Fourth, Zohar Zisapel the Chairman of Radcom's Board of Directors, and his brother Yehuda, collectively own about 40% of the stock and have not sold a single share after the price moved appreciably higher. Note that Radcom filed a shelf in the summer of 2013 allowing them to sell a chunk of shares, although they haven't done so. Because of that, I'd guess Mr. Zisapel thinks the shares are worth substantially more to a strategic buyer, a valuation approach he has considerable experience with after selling numerous businesses.

Mr. Zisapel also kicked in $1.1 million as part of the June 2013 PIPE. Given Zisapel's track record of incubating, building and eventually selling businesses, I view this as particularly bullish. In addition, Mr. Zisapel is getting older [65 years old], so I believe there could be a push to sell more of his Rad Group businesses so he can focus on other endeavors, including Radcom. Speaking of Radcom as an M&A target, the service assurance sector is also in consolidation mode with Netscout (NASDAQ:NTCT) recently acquiring Danaher's (NYSE:DHR) network communication businesses for $2.6 billion.

Simply stated, I like to assess the landscape of the industry and economic incentives. All the actors in this narrative are highly incentivized to create value for all shareholders.

Predictive Stock Chart

We can stop right there. Quality investors who rely on assessing the underlying fundamentals of a company don't worry much about stock charts especially when asked to go back 4 years to review price action. In that time, Radcom was exposed to difficult macroeconomic conditions in its core markets, underwent a restructuring to its cost base and is now firmly profitable after reporting four straight profitable quarters.

Fear-mongering journalists, especially those whose employer has a short position on a relatively illiquid small capitalization stock, on the other hand, might find a volatile stock chart to be quite useful for inspiring readers' emotional fear/greed proclivities and to push an agenda.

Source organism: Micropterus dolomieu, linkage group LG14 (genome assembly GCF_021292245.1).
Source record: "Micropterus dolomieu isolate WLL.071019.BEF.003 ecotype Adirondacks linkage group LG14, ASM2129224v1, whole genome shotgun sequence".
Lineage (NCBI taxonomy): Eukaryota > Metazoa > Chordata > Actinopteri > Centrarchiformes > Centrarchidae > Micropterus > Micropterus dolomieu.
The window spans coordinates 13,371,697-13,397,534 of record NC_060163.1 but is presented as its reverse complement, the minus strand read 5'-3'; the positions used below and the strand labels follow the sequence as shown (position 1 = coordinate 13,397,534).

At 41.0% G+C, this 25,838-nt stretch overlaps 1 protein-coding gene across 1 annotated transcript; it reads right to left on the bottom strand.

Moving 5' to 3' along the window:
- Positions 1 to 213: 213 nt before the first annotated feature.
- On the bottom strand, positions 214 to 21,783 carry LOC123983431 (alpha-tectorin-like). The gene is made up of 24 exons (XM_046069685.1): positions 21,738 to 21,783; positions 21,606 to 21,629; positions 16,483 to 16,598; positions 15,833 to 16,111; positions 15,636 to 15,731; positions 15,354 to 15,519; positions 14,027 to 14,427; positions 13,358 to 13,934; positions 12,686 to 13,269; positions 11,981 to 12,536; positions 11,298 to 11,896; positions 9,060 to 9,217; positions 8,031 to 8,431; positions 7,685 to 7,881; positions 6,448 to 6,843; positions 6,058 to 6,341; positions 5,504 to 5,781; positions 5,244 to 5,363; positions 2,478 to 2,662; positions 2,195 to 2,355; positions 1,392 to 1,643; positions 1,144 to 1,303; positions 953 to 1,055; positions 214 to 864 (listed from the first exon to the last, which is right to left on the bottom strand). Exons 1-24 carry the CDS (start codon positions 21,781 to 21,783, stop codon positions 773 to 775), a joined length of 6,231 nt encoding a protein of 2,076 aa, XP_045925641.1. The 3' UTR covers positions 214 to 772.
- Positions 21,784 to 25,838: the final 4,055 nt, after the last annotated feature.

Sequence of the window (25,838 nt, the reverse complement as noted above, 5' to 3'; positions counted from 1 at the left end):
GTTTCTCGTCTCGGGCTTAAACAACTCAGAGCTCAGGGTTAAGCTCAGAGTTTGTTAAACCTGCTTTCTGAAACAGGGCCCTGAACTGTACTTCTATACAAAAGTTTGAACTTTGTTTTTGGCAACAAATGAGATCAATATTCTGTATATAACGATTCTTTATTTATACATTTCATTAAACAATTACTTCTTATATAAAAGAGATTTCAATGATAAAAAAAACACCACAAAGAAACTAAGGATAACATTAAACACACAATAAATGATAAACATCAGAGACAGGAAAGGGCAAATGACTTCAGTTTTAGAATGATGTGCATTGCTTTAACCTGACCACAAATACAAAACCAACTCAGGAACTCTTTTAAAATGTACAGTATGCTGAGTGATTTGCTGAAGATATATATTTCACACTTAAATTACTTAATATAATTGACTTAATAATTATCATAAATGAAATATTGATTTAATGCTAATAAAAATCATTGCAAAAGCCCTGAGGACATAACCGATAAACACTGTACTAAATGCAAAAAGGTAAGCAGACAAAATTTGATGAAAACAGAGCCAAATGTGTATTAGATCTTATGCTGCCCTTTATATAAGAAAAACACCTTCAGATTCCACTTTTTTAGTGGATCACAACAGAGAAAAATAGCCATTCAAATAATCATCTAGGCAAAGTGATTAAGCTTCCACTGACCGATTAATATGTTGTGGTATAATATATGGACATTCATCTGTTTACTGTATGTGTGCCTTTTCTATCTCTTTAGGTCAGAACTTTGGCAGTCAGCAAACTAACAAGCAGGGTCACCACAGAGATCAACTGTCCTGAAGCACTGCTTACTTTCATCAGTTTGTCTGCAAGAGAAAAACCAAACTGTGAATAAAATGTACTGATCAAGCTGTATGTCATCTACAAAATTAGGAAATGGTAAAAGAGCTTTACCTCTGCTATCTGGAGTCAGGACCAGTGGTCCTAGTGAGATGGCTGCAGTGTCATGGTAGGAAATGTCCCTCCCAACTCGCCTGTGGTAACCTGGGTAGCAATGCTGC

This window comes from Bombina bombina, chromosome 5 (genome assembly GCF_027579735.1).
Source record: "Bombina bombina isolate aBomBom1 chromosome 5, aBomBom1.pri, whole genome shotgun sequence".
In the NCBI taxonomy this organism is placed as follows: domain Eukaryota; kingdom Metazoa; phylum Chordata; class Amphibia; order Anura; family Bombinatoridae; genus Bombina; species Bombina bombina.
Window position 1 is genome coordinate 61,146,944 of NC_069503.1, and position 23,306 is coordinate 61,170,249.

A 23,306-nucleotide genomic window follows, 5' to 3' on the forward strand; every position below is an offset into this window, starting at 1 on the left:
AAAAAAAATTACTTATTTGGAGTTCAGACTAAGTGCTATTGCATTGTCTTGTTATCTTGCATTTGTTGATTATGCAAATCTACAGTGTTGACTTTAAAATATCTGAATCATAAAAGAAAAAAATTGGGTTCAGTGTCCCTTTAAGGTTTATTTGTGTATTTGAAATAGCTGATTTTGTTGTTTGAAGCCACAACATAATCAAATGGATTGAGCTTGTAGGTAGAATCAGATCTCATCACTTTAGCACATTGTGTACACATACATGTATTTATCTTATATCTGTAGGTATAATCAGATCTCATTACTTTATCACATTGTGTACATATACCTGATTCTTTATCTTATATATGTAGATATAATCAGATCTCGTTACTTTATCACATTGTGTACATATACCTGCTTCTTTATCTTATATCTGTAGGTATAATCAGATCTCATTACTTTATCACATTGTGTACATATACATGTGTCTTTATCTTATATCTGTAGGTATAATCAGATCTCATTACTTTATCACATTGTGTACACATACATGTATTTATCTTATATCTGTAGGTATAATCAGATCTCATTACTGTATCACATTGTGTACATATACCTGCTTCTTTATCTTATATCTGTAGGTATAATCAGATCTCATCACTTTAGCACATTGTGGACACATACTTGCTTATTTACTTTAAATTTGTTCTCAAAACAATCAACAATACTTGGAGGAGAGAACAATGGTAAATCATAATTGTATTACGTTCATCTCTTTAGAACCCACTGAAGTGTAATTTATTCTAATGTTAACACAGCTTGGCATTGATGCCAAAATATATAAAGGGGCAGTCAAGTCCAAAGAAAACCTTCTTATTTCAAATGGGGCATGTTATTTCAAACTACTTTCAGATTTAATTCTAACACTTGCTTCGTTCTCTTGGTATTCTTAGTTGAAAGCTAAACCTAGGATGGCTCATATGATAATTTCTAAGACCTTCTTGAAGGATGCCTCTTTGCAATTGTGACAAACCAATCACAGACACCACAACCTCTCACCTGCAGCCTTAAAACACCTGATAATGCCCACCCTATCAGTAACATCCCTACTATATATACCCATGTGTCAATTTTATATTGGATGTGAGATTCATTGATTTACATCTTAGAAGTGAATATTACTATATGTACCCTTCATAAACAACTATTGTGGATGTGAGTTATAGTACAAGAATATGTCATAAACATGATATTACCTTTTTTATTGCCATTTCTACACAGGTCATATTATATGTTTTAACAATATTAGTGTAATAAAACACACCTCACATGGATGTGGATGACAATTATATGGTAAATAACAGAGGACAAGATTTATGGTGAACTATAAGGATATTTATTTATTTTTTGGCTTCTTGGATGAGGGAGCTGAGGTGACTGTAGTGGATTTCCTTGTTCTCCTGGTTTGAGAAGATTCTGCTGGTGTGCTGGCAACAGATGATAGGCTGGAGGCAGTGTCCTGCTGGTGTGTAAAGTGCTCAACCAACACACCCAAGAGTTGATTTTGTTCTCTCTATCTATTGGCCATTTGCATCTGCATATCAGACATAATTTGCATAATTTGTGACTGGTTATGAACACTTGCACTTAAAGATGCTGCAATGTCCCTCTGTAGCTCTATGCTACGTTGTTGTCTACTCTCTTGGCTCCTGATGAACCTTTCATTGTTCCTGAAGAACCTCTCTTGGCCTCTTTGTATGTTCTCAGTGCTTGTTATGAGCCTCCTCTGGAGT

I believe that contract wins [like the recent win which is the largest I can remember at $4.3 million], execution and time should allow intrinsic value to express itself.

Intense Competition, Equity Raise

Ms. Colberg argues Radcom will need to raise cash in order to invest in R&D and SG&A to win more contracts in the United States. That is a confounding criticism given Radcom's cash balance is up nearly 3-fold since the beginning of the year and the company has reported 3 straight quarters of positive cash flow. On the most recent conference call, management did guide to investment in the sales force in Q2 2015. It should be a modest investment in a small sales force and should be well covered by Radcom's growing cash flow. I view this as a high ROI activity.

Even more confounding is the fact that Ms. Colberg suggests Radcom can't compete in the United States. That would be interesting, except for the United States only makes up 5 to 10% of Radcom's revenue stream and Mr. Ripstein has stated numerous times that the company is targeting Asia-Pacific and Latin America. It seems like a smart strategy to me for Radcom to focus on less competitive, but still substantial markets relative to its size. For a company the size of Radcom, the service assurance and customer experience management market opportunity remains vast.

Here is a breakdown of revenue by geography:

With the likes of Netscout, IBM (NYSE:IBM) and Oracle (NYSE:ORCL) trolling the US market for contract wins, I think it is a smart strategy for Radcom to focus on emerging markets where 4G, LTE and VoLTE rollouts are ramping up. Given these large players all acquired their service assurance solutions, it stands to reason that Radcom could itself become a target with its footprint in the emerging economies.

Analyst Target Prices

Again, astoundingly irrelevant. Investors should not blindly follow price targets set by analysts, especially those who are asleep at the wheel. Radcom reported GAAP earnings 200%+ higher than the sole analyst following the company, and I'm guessing the same analyst is underestimating Radcom's earnings power again this quarter. Correlating the skill [or lack thereof] of an analyst to underlying business value is laughable, if it weren't so destructive to pawn this correlation off as some sort of zinger to influence people's decision-making.